Business Take: Why Dish Network Will Eventually Be Bought Out

With AT&T  (NYSE: T  ) having an agreement to buy DirecTV  (NASDAQ: DTV  ) , speculation has risen that Dish Network  (NASDAQ: DISH  ) will need to either merge with another company or be bought out. 

In the changing media world, Dish -- assuming the AT&T deal goes through -- would have the ability to offer both pay television service and broadband Internet. That puts the company on a level playing field with its cable competitors who have always been able to offer both. Dish would be at a distinct disadvantage as an independent company that only offers one service. Unless the company dropped its price to well below that of its rivals, there would be no real reason for anyone to pick Dish when competitors can offer discounts to bundle multiple services.

"Dish is screwed," said panelist Daniel Kline on Business Take, the show that gives you the Foolish perspective on the most important business stories of the week. "They are in a position where their business model no longer makes sense."

Kline went on to explain to Business Take host Jason Hellmann that satellite got its start as an alternative to cable companies that had a monopoly in most areas. "If we wanted cable [where I grew up] we had to have Time Warner Cable (NYSE: TWC  ) ."

"That's still the way it is in most places in the country," Hellmann said.

Though cable still has a monopoly aside from satellite in many markets, the option now exists to cut the cord and go with TV-like products over the Internet. Both DirecTV and Dish are even working on products that offer packages of cable channels through a streaming service that does not require a cable or satellite subscription. Any streaming option, however, does require an Internet connection and Dish will be the only pay-TV provider not set up to offer one. if DirecTV loses a subscriber to cord-cutting, it can still retain the customer for broadband (and maybe even charge him a little more). The cable companies can do the same.

Dish -- without a partner or being acquired -- can't compete. Even if people want satellite, Kline said, Dish will be less convenient because customers are less likely to pay for a service requiring paying someone else for broadband access. That will give DirecTV/AT&T a huge advantage.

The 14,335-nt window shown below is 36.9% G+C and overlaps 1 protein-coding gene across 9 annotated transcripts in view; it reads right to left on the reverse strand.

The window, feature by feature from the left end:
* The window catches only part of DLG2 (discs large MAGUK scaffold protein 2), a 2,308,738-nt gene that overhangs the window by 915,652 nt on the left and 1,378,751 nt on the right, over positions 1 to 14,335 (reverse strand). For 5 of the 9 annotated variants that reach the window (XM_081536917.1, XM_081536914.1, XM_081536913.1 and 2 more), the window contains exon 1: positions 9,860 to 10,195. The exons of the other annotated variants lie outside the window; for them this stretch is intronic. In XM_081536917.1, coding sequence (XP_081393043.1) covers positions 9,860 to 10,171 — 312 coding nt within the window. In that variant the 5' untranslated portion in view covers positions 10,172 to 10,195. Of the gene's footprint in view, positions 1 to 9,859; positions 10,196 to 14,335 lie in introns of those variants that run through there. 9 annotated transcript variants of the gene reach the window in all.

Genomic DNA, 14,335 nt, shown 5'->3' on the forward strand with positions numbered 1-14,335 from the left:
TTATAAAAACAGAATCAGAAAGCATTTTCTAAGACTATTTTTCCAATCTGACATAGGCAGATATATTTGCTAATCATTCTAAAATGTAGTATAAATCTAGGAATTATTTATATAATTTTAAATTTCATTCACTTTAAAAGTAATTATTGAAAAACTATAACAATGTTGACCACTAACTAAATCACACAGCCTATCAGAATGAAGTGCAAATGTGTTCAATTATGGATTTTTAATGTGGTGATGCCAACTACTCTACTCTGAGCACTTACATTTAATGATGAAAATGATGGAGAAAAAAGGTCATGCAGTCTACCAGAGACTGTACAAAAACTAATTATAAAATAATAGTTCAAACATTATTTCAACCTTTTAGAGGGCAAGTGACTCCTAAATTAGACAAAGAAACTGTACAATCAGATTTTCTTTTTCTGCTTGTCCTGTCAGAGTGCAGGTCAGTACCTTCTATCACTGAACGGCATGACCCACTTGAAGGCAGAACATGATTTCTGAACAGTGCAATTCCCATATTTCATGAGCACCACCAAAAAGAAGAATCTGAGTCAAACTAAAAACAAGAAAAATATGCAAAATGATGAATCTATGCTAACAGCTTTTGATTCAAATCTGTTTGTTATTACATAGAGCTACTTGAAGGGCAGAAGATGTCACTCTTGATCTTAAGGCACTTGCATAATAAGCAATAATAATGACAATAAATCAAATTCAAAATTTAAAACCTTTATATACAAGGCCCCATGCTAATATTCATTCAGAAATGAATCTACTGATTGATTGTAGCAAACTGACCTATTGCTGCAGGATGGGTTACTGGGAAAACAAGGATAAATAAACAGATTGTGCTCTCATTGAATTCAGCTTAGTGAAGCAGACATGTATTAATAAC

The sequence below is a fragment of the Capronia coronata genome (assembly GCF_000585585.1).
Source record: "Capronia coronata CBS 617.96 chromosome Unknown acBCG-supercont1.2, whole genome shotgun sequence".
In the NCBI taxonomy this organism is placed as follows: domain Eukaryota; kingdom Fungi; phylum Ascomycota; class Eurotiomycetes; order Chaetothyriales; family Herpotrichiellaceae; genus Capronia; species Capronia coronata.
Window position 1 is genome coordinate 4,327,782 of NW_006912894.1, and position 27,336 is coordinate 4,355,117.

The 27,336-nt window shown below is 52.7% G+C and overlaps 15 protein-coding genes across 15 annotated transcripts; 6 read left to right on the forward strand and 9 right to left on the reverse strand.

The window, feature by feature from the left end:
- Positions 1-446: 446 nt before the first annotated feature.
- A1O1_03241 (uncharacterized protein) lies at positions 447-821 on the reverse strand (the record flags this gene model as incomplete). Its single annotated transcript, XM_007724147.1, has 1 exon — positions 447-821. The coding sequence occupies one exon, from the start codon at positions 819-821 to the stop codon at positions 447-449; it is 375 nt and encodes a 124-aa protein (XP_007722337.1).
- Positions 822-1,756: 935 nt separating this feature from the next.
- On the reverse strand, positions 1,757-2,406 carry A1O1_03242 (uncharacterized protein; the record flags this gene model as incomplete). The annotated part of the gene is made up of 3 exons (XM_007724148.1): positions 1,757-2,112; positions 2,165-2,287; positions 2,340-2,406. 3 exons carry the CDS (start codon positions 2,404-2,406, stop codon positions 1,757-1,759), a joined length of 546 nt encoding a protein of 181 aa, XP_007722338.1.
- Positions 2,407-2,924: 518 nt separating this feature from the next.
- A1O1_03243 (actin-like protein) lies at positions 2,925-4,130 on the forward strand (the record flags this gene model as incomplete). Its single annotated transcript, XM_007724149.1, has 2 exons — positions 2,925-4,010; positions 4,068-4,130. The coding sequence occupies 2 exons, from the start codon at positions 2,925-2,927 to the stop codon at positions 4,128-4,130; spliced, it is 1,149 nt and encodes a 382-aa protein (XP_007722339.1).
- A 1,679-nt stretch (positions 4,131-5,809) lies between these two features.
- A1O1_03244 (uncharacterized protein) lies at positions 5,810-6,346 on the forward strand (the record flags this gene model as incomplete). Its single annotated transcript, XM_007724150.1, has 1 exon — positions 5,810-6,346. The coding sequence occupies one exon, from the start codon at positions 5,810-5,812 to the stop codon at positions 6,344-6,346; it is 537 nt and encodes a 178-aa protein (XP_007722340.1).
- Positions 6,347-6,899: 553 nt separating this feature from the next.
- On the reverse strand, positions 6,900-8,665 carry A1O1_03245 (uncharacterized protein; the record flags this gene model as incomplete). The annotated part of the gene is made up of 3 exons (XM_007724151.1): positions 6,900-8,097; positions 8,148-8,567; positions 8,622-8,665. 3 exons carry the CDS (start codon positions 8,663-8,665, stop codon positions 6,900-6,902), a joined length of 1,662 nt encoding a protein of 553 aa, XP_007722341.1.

Kline and Hellmann went on to lay out who might buy Dish with Kline making a case that an Amazon  (NASDAQ: AMZN  ) acquisition of Dish makes surprising sense. Who do you think should makae the deal? Can Dish survive on its own? Watch the video then share your thoughts in the comments section below.


Your cable company is scared, but you can get rich
With so many alternate ways to consume content, you know cable as we know it is going away. But do you know how to profit? There's $2.2 trillion out there to be had. Currently, cable grabs a big piece of it. That won't last. And when cable falters, three companies are poised to benefit. Click here for their names. Hint: They're not Netflix, Google, and Apple. 


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  • Report this Comment On May 31, 2014, at 4:20 AM, NickRicco55 wrote:

    Daniel, Even if DISH would partner up or be bought by Amazon wouldn't the end user still have to pay for an ISP? You mentioned that where you live you cant even get U-verse so even with a DirecTV/ATT combo you would still need a seperate ISP also. I have the same problem myself and I know there must be millions of people that are in that same boat.

    I really like the Amazon play for DISH but getting the masses hooked up with Internet access is going to be challenging for any of these companies. As much as I hate the cable company, they do provide access and its fast reliable access and that's something that even 4G LTE is not providing nation wide yet. It may work great for smart phones but clog that up with millions of customers looking for rich video programming and it just sounds like it might end up being a little sketchy to me. Tell me your opinion on some of these comments. Thanks

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Daniel B. Kline

Daniel B. Kline is an accomplished writer and editor who has worked for the Microsoft's Finance app and The Boston Globe, where he wrote for the paper and ran the business desk. His latest book "Worst Ideas Ever" (Skyhorse) can be purchased at bookstores everywhere.

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